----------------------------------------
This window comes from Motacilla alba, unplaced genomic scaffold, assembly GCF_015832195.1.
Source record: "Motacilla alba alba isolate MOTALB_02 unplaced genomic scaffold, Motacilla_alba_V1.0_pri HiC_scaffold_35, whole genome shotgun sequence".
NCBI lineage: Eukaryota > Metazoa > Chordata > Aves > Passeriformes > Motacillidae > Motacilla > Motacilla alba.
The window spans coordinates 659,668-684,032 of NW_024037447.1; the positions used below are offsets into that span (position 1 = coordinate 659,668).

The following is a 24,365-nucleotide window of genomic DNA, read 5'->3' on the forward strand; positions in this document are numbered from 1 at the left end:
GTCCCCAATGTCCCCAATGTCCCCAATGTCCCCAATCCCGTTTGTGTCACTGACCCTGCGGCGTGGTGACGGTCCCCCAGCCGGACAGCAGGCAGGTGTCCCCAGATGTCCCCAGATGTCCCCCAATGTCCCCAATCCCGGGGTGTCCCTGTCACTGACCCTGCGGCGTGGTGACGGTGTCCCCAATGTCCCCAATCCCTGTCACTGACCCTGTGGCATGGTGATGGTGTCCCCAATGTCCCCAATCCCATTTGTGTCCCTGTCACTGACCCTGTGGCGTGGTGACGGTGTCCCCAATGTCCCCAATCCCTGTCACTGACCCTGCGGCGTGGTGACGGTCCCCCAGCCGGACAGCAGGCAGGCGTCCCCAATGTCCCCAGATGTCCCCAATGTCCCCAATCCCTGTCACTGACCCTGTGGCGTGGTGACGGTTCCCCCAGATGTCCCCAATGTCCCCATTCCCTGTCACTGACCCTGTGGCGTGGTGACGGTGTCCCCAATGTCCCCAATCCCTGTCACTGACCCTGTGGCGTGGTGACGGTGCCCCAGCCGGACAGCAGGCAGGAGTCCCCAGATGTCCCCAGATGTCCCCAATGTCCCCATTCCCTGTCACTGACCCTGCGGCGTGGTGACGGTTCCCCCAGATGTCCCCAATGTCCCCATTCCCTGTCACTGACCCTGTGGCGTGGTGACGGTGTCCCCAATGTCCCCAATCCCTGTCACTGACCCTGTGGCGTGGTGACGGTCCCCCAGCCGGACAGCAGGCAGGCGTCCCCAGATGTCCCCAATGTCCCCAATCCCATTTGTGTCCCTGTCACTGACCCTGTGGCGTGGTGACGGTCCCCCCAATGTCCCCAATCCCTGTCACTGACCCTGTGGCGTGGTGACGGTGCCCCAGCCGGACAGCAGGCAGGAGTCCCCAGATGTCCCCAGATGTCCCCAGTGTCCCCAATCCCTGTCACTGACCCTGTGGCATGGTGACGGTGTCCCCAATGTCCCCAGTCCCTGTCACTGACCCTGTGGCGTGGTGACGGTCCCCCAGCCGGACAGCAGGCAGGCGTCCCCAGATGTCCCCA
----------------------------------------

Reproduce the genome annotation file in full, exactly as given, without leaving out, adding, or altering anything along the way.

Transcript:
This window comes from Motacilla alba, unplaced genomic scaffold, assembly GCF_015832195.1.
Source record: "Motacilla alba alba isolate MOTALB_02 unplaced genomic scaffold, Motacilla_alba_V1.0_pri HiC_scaffold_35, whole genome shotgun sequence".
NCBI lineage: Eukaryota > Metazoa > Chordata > Aves > Passeriformes > Motacillidae > Motacilla > Motacilla alba.
The window spans coordinates 659,668-684,032 of NW_024037447.1; the positions used below are offsets into that span (position 1 = coordinate 659,668).

The following is a 24,365-nucleotide window of genomic DNA, read 5'->3' on the forward strand; positions in this document are numbered from 1 at the left end:
GTCCCCAATGTCCCCAATGTCCCCAATGTCCCCAATCCCGTTTGTGTCACTGACCCTGCGGCGTGGTGACGGTCCCCCAGCCGGACAGCAGGCAGGTGTCCCCAGATGTCCCCAGATGTCCCCCAATGTCCCCAATCCCGGGGTGTCCCTGTCACTGACCCTGCGGCGTGGTGACGGTGTCCCCAATGTCCCCAATCCCTGTCACTGACCCTGTGGCATGGTGATGGTGTCCCCAATGTCCCCAATCCCATTTGTGTCCCTGTCACTGACCCTGTGGCGTGGTGACGGTGTCCCCAATGTCCCCAATCCCTGTCACTGACCCTGCGGCGTGGTGACGGTCCCCCAGCCGGACAGCAGGCAGGCGTCCCCAATGTCCCCAGATGTCCCCAATGTCCCCAATCCCTGTCACTGACCCTGTGGCGTGGTGACGGTTCCCCCAGATGTCCCCAATGTCCCCATTCCCTGTCACTGACCCTGTGGCGTGGTGACGGTGTCCCCAATGTCCCCAATCCCTGTCACTGACCCTGTGGCGTGGTGACGGTGCCCCAGCCGGACAGCAGGCAGGAGTCCCCAGATGTCCCCAGATGTCCCCAATGTCCCCATTCCCTGTCACTGACCCTGCGGCGTGGTGACGGTTCCCCCAGATGTCCCCAATGTCCCCATTCCCTGTCACTGACCCTGTGGCGTGGTGACGGTGTCCCCAATGTCCCCAATCCCTGTCACTGACCCTGTGGCGTGGTGACGGTCCCCCAGCCGGACAGCAGGCAGGCGTCCCCAGATGTCCCCAATGTCCCCAATCCCATTTGTGTCCCTGTCACTGACCCTGTGGCGTGGTGACGGTCCCCCCAATGTCCCCAATCCCTGTCACTGACCCTGTGGCGTGGTGACGGTGCCCCAGCCGGACAGCAGGCAGGAGTCCCCAGATGTCCCCAGATGTCCCCAGTGTCCCCAATCCCTGTCACTGACCCTGTGGCATGGTGACGGTGTCCCCAATGTCCCCAGTCCCTGTCACTGACCCTGTGGCGTGGTGACGGTCCCCCAGCCGGACAGCAGGCAGGCGTCCCCAGATGTCCCCA